Julian entered Harvard in 1922 and got his master’s degree one year later, once again finishing at the top of his class. Ordinarily, such accomplishments would have gotten him a position as teaching assistant, but once again racial prejudice kept him from getting the position. Instead, Julian relied on small grants to keep working in Harvard’s state-of-the-art laboratories.

3. Julian’s Struggle to Find a Place as a Chemist: 1926–1929

Julian wanted to get back into the classroom. In 1926 he took a position as professor at the all-black West Virginia Collegiate Institute, later West Virginia State College (today, a university). It was a dramatic change from Harvard, and even Fisk and DePauw. Julian was the entire chemistry department. There was hardly any lab equipment, and Julian had to work as janitor and storeroom keeper as well as teacher. In these unpromising circumstances, Julian continued to do research on natural organic compounds. He recreated the experiments of the Austrian chemist Ernst Späth, synthesizing nicotine and ephedrine. He was then appointed head of the chemistry department at Howard University, perhaps the most prominent black university in America.

At Howard, Julian began to show that he had a lot of business sense to go with his scientific skills. He planned and had built a new laboratory complex which cost more than $1 million. But he was still driven by the desire to make an even bigger impact in the scientific community. In 1929 he received a grant from the Rockefeller Foundation, which allowed him to go to the University of Vienna, the home of Ernst Späth, for a Ph.D.

4. Vienna: 1929–1931

Julian adapted easily to life in Vienna. He learned to speak German and participated in the cultural life of the city, including going to its famous opera. The Viennese were, in turn, very welcoming to him, which is slightly surprising considering that the first significant stirrings of the Nazi movement were taking place in neighboring Germany at the time. One of Julian’s fellow students, Josef Pikl, became his closest collaborator.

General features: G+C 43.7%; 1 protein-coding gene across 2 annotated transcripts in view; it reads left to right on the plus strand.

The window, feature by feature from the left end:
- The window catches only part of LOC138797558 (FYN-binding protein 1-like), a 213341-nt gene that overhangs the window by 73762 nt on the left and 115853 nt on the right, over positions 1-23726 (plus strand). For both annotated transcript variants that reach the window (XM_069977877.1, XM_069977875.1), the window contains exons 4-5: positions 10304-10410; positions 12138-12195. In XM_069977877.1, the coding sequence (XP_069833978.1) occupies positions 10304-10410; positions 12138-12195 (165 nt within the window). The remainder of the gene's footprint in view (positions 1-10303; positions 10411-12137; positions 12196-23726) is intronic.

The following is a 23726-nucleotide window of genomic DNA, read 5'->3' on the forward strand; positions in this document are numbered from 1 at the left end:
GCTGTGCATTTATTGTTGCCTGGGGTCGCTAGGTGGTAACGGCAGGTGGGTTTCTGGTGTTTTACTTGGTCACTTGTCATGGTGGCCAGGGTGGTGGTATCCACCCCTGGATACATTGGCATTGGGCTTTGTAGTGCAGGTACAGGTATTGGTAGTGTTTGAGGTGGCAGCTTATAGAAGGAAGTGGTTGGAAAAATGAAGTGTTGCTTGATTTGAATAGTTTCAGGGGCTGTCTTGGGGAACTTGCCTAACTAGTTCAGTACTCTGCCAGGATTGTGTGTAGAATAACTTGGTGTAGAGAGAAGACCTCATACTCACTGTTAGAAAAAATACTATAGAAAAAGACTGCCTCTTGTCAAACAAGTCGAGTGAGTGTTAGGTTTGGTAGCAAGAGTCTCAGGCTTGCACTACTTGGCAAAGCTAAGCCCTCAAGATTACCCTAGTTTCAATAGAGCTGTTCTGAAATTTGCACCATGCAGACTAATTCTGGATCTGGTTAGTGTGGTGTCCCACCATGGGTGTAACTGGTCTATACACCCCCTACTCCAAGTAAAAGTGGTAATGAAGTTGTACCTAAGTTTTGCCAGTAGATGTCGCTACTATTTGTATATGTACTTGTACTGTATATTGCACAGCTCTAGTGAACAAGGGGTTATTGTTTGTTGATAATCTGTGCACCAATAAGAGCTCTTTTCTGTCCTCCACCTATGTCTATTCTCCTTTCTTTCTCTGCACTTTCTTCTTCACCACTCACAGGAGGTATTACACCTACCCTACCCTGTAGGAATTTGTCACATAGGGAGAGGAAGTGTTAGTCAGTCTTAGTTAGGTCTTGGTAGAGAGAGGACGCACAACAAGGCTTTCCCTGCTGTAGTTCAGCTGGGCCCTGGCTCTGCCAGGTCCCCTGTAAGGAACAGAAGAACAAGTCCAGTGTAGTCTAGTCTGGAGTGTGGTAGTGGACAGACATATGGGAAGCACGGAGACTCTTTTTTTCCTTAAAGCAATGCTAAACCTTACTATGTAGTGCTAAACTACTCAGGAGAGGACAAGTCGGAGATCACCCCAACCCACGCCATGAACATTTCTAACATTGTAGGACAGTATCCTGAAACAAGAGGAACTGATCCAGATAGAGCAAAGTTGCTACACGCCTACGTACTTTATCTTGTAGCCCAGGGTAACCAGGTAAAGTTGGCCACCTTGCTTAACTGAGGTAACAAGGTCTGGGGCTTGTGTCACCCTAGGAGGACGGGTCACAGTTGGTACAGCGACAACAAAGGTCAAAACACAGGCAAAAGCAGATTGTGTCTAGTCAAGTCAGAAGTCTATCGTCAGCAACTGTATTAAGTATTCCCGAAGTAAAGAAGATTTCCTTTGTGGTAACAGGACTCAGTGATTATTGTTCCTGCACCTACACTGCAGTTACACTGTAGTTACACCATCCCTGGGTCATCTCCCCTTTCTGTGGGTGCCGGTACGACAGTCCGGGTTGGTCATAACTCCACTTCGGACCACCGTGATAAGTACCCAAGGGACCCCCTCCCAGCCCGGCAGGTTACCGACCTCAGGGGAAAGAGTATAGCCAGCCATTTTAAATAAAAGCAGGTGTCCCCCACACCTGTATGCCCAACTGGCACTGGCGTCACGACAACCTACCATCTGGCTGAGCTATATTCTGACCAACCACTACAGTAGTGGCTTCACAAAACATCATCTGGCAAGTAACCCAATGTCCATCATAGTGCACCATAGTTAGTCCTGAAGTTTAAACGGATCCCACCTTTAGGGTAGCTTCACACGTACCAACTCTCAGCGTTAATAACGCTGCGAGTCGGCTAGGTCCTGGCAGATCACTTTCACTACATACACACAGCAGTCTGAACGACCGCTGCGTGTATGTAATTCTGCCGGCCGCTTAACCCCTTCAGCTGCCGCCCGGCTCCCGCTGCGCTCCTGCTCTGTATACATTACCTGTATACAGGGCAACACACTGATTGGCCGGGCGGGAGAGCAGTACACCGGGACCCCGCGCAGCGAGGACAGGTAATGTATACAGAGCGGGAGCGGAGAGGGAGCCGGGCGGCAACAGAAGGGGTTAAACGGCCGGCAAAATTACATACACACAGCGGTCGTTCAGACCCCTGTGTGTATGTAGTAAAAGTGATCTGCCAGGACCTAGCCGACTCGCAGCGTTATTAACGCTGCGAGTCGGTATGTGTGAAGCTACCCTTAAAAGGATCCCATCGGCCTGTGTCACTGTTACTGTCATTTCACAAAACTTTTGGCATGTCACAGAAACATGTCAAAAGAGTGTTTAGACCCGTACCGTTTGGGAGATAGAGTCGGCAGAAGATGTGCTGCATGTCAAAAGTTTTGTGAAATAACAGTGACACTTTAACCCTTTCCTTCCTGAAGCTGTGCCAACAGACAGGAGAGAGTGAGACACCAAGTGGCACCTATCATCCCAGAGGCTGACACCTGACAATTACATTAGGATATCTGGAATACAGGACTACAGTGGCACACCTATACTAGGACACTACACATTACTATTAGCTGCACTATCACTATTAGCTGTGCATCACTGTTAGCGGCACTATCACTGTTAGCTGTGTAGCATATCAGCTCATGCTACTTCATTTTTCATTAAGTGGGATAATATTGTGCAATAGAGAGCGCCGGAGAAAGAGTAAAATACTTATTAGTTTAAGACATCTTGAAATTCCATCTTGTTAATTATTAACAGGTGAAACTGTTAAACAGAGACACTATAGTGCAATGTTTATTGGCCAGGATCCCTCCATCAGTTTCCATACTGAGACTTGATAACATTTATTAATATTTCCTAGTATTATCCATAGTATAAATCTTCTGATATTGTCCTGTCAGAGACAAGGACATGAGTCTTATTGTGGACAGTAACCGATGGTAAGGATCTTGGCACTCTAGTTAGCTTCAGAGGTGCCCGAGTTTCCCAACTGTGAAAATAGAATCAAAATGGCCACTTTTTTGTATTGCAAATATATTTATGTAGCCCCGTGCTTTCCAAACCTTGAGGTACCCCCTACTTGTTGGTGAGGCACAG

Julian was in Vienna to work with Späth, the world’s leading expert in synthesizing organic compounds. Julian’s work focused on the alkaloids of a plant native to Austria, corydalis cava. He completed his Ph.D. in September 1931 and published the results, “New Corydalis-Alkaloids: dTetrahydro-coposin, d-Canadin and Hydrohydrastinin,” in a German journal, listing his advisor Späth as coauthor.

Julian’s Ph.D. in chemistry was only the third to be awarded to an African American. When he finished, he returned to his position at Howard University, bringing his friend Pikl with him to work in the laboratory, with ambitions to make Howard into a top-flight research center. But Julian quickly came into conflict with administrators at Howard, which made him yearn for a change. In 1932 he and Pikl left Howard to return to DePauw University, where William Blanchard had established a state-of-the-art laboratory. There they would be free to undertake the kind of research that would establish their reputation amongst scientists.

5. Julian’s Big Breakthrough: 1932–1935

Julian and Pikl specialized in synthesizing organic compounds. Their choice of independent research topic had to be something that mattered to others who specialized in that kind of synthesis. They chose to try to synthesize physostigmine, a compound found naturally in the African Calabar bean and useful for the treatment of the eye disease glaucoma. This was an important project, so important that a later Nobel Prize winner, Robert Robinson, was actively pursuing the same synthesis.

In order to achieve a full synthesis, Julian had to document several intermediate steps along the way. Robinson, an Englishman, began publishing his results in a series of 10 papers. Julian and Pikl published their results in the Journal of the American Chemical Society. The first paper appeared in 1932 and the fifth and final one in 1935. But Robinson had already published his final account, and the results that Julian and Pikl had come up with differed considerably from Robinson’s. In their final publication they boldly stated, “We believe that the English authors are in error, that the compound they describe as ‘d,1-Eserethole’ is not the substance, and that we are describing for the first time the real d,1-Eserethole.” (Witkop, p. 16) This was bold for a comparatively young scientist confronting the authority of one of England’s most famous chemists. But Julian laid out his documentation that proved that he had indeed created a synthetic version that was identical to the natural product. He was right, and his more famous competitor was wrong.

6. Continuing Career Struggles: 1935–1936